Wine of another kind: Flying Fox soars into fresh territory with seasonal vermouth

Drink it neat, over ice, or in a cocktail. This stuff is as versatile as it is delicious. Photo: Morgan Salyer Drink it neat, over ice, or in a cocktail. This stuff is as versatile as it is delicious. Photo: Morgan Salyer

About 10 years ago, concurrent with the onset of the artisanal cocktail movement, small-batch European vermouths began showing up in the U.S. market. Winemakers took notice, and some started experimenting with producing their own. Today, vermouth is enjoying a moment, with some of the very best being made in our own backyard, by Afton’s Flying Fox Vineyard.

Winemakers Elliott Watkins and Emily Pelton were inspired by small-batch gins, with their quirky bottles and elaborate labels, to make vermouth for Flying Fox, the Veritas spin-off. It’s safe to say they’ve succeeded. Not only are the vermouths delicious and intriguing, but they have fabulous labels and, yes, a quirky bottle.

The label designer is Dani Antol, of Rock Paper Scissors, the Charlottesville custom paper-goods shop. Watkins wanted “the labels to be the tasting notes,” Antol says. They harken back to watercolors of fruits and flowers popular in the 1800s but are fresh and modern. Each one shows the ingredients—botanicals, fruits, and spices—that impart the wine’s flavors.

A fortified wine, vermouth always includes wormwood, a bitter, medicinal herb. What makes the Flying Fox version unique is that four iterations, one for each season, are produced yearly. Two are available now: Fall Sweet Vermouth No. 18.03, flavored with orange peel, cardamom, ginger, turmeric, and persimmon; and Winter Sweet Vermouth No. 18.04, made with raisins, dates, apple, pear, and cinnamon, and finished with bitter-sweet pomegranate. The Spring Sweet Vermouth No. 19.01, due for release in mid-April, will feature notes of strawberry and rhubarb.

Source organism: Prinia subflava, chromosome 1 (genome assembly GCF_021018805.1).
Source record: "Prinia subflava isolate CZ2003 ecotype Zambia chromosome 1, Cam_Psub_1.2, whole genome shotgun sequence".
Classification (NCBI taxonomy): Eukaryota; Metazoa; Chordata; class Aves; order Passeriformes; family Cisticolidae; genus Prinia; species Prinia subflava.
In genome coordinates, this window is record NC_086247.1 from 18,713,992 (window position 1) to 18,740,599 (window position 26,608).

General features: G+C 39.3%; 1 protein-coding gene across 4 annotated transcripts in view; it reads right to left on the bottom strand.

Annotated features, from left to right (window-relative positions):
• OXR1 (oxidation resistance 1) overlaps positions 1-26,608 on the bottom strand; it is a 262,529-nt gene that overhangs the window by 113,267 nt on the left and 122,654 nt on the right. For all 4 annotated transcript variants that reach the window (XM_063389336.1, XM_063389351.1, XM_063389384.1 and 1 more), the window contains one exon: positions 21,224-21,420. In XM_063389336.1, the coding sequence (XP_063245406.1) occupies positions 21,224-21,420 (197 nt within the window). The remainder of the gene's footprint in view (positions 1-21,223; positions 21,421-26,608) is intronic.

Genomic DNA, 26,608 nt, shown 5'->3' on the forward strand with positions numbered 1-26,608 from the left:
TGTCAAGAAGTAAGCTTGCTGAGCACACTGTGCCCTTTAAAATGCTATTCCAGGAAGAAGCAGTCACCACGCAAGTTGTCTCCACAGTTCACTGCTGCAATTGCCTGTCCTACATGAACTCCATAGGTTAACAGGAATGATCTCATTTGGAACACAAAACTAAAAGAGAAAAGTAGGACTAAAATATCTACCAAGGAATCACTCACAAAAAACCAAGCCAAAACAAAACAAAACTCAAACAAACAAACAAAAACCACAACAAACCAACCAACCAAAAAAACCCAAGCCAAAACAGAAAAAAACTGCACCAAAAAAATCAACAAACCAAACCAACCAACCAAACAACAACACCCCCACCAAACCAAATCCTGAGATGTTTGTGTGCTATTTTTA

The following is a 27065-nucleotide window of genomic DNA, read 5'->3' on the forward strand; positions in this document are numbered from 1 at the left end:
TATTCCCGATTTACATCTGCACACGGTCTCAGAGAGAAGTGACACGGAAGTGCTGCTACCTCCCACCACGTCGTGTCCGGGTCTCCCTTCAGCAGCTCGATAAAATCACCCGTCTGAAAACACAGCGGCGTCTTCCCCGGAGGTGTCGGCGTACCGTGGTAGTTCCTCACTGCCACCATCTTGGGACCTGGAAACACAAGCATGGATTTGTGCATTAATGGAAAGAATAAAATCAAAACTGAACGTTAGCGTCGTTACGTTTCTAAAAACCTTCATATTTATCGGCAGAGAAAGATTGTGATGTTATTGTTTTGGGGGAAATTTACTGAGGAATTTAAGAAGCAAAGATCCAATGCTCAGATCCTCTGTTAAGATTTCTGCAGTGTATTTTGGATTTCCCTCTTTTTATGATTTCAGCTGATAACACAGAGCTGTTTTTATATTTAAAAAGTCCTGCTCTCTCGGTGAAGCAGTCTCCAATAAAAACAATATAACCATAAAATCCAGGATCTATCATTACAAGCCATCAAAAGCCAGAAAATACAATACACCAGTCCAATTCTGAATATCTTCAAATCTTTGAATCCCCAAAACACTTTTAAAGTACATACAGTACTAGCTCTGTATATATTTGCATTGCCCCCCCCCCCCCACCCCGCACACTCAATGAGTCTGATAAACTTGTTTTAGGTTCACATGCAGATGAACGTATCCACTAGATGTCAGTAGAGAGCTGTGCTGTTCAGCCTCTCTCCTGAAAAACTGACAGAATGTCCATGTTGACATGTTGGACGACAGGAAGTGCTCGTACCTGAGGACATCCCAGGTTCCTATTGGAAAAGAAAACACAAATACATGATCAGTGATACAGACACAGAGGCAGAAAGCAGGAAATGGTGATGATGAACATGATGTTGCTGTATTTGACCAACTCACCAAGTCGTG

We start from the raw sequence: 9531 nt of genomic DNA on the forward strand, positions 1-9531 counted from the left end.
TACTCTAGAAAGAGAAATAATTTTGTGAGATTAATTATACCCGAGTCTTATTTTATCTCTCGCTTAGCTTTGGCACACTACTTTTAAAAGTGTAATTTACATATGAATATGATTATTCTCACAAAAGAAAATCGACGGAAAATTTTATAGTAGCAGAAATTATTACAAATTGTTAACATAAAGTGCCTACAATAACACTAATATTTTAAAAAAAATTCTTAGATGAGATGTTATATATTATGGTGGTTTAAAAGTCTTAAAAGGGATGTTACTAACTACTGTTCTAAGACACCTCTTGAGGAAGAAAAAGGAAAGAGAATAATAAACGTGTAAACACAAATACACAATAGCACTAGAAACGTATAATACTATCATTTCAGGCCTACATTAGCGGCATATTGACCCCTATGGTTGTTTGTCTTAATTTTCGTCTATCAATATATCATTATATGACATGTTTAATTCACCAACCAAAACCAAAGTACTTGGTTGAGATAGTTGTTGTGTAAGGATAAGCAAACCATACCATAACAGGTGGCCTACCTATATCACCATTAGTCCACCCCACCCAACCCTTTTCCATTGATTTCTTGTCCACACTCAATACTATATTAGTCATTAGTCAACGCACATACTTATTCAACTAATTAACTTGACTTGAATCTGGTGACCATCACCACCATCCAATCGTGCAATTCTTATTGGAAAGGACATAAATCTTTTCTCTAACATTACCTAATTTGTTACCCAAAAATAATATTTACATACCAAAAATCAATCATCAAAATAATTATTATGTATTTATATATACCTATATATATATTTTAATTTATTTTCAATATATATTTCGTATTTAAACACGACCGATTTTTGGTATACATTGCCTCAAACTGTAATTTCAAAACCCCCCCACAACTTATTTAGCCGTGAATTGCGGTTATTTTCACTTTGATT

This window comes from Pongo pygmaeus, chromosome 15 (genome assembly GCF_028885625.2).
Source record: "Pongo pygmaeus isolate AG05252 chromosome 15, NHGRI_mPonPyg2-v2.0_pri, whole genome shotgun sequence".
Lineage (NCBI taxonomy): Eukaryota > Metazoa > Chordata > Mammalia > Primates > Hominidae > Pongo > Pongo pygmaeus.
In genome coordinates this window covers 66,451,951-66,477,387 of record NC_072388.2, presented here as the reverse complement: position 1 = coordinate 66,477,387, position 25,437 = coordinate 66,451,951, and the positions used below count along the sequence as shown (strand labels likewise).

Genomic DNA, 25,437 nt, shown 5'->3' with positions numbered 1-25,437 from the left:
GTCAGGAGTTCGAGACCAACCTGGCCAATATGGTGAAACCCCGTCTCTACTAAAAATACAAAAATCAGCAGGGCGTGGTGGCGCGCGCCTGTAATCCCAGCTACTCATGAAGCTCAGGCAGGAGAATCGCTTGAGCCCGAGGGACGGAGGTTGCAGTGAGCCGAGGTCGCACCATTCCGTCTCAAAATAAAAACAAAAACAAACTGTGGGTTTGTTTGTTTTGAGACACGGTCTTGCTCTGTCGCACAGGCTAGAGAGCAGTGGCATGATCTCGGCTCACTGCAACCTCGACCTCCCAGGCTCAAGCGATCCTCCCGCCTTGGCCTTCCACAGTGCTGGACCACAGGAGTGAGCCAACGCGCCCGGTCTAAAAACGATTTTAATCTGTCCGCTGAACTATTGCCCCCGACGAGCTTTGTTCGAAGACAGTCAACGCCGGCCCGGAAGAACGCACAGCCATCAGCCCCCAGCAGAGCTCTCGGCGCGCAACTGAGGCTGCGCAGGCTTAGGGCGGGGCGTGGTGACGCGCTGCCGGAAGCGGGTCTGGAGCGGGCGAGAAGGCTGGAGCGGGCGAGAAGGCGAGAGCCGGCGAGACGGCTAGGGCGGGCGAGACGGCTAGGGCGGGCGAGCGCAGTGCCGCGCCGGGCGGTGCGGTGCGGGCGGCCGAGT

Flying Fox sources most of the ingredients locally, and has begun growing botanicals. With the unusual elixirs growing in popularity, a greenhouse to ramp up production of the flavorful additives is on the drawing board. Purists may enjoy the vermouth on ice, but it also makes a sweet cocktail.

Flying Fox Vineyard, 10368 Critzer Shop Rd., Afton. 361-1692.


The Foxtail

Not your run-of-the-mill martini, this drink offers subtle fruit and herbal flavors.

1.5 oz Hendrick’s Gin

3 oz Flying Fox Spring or Summer Vermouth

Twist of lime peel

Splash of club soda

Serve over spring-water ice in a tall glass.

Posted In:     Knife & Fork

Previous Post

Building blocks: A contractor-turned-craftsman churns out custom goods for cooks.

Next Post

10 hot* new restaurants: A diverse collection of upstarts drives a local dining boom

Our comments system is designed to foster a lively debate of ideas, offer a forum for the exchange of ad hoc information, and solicit honest, respectful feedback about the work we do. We’re glad you’re participating. Here are a few simple rules to follow, which should be relatively straightforward.

1) Don’t call people names or accuse them of things you cannot support.
2) Don’t direct foul language, racial slurs, or offensive terms at other commenters or our staff.
3) Don’t use the discussion on our site for commercial (or shameless personal) promotion.

We reserve the right to remove posts and ban commenters who violate any of the rules listed above, or the spirit of the discussion. We’re trying to create a safe space for a wide range of people to express themselves, and we believe that goal can only be achieved through thoughtful, sensitive editorial control.

If you have questions or comments about our policies or about a specific post, please send an e-mail to

Leave a Reply

Notify of